It’s worth getting clarification (preferably written) of how you, as a permanent, are expected to relate to a contractor. Are they a peer? Are you expected to report to them or pass any of your work through them? Will they have no impact at all on your work or who you report to? Once you have the word from management, introduce yourself to the contractor in this context:

“Hi, I’m… we’re going to be… I’m looking forward to…”

All those nice platitudes. This is good practice for two reasons. First, it gets you both off on a positive footing. Second, it can reduce miscommunication. It is not unheard of for management to tell a contractor one thing and permanent staff something else (shocking, I know).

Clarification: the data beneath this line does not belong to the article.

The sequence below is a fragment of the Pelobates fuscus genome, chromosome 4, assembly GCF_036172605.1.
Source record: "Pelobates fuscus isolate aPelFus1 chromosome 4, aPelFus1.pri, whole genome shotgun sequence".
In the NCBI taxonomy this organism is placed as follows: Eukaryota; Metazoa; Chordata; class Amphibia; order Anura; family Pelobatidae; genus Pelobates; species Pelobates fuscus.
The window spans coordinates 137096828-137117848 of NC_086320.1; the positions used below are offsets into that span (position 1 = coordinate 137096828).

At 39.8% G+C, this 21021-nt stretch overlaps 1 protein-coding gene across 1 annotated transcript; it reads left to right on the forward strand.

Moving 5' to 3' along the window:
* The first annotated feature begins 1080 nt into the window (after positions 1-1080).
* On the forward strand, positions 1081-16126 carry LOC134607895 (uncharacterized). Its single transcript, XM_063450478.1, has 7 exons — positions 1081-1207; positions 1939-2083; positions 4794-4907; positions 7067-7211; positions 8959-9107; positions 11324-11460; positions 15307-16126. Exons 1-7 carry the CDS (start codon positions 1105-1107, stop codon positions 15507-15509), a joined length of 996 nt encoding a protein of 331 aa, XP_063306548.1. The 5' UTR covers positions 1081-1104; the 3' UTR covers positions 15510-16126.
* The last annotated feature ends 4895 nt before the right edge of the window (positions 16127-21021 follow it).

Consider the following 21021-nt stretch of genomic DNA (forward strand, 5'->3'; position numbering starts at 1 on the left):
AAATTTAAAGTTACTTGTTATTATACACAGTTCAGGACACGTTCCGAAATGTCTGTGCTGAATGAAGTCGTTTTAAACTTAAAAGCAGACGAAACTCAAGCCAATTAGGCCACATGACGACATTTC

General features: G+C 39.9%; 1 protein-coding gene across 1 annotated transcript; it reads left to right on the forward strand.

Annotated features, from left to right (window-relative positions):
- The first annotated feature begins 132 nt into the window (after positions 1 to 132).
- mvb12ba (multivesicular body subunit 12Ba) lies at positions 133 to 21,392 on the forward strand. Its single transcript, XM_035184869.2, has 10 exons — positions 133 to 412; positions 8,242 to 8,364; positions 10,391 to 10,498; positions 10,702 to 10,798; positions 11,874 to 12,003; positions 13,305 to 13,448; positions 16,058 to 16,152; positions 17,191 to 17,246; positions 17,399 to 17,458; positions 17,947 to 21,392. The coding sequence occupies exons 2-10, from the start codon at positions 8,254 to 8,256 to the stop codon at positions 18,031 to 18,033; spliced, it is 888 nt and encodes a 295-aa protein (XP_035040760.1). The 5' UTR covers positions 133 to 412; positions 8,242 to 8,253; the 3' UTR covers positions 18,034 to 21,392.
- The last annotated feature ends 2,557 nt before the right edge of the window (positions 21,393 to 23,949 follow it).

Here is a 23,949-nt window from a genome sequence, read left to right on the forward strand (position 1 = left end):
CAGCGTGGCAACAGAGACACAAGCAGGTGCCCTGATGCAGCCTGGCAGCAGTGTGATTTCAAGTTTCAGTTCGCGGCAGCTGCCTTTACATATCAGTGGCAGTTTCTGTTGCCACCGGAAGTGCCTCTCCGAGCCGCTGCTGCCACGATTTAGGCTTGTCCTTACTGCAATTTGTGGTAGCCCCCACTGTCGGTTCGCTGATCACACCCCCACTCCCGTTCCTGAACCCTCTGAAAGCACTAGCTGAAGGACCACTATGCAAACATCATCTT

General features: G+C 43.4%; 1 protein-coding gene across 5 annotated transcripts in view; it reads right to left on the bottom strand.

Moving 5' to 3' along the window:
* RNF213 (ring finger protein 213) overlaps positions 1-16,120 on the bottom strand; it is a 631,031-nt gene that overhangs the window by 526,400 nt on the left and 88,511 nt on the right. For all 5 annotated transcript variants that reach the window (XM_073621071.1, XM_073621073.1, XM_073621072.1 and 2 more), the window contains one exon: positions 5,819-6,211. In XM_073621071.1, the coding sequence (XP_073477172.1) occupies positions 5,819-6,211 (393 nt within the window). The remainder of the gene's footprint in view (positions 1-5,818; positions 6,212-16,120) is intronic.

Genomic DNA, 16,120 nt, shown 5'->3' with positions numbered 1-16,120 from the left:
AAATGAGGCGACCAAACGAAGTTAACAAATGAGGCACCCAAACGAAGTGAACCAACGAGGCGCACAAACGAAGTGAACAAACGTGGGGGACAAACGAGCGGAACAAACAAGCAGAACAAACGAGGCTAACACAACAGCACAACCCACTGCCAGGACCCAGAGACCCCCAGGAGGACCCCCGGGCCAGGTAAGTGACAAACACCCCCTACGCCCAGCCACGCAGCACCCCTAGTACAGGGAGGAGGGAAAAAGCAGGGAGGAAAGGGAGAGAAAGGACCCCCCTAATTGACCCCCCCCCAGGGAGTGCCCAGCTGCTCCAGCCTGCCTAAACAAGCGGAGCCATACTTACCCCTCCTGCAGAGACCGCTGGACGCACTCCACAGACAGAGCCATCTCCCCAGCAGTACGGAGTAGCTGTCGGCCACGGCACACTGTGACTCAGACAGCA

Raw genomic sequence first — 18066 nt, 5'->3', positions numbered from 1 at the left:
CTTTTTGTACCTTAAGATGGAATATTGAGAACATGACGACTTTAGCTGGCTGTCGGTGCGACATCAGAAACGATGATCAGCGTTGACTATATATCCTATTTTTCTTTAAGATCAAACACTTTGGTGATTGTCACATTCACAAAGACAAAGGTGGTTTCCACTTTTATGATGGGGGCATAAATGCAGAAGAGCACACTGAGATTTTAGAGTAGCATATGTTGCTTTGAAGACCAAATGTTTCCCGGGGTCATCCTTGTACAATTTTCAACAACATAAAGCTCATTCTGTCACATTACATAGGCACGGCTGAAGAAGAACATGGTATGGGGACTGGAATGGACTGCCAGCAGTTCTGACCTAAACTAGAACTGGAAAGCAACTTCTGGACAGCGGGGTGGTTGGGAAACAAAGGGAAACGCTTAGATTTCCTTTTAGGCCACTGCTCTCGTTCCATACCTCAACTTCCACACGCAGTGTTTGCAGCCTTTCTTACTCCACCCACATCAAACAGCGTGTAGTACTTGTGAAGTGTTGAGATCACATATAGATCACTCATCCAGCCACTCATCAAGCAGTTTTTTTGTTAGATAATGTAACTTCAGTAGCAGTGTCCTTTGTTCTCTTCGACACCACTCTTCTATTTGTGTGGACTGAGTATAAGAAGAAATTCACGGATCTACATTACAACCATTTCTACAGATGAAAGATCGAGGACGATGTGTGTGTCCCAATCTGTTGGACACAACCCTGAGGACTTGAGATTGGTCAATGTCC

I can’t recommend strongly enough that, where appropriate, permanent staff have a lot of interaction with contractors. There’s all those airy-fairy “team building” concepts of course (and I strongly believe the contractor should be treated as part of the team – for everyone’s benefit) but there are also some excellent selfish reasons for doing this. I’m going to approach this from a positive perspective and assume that you, as a permanent employee, want to improve your position/career/pay rate. If you happen to be the bump on a log type who is happy to sit the same desk and do the same job for as long as a regular paycheck keeps coming, feel free to ignore this advice.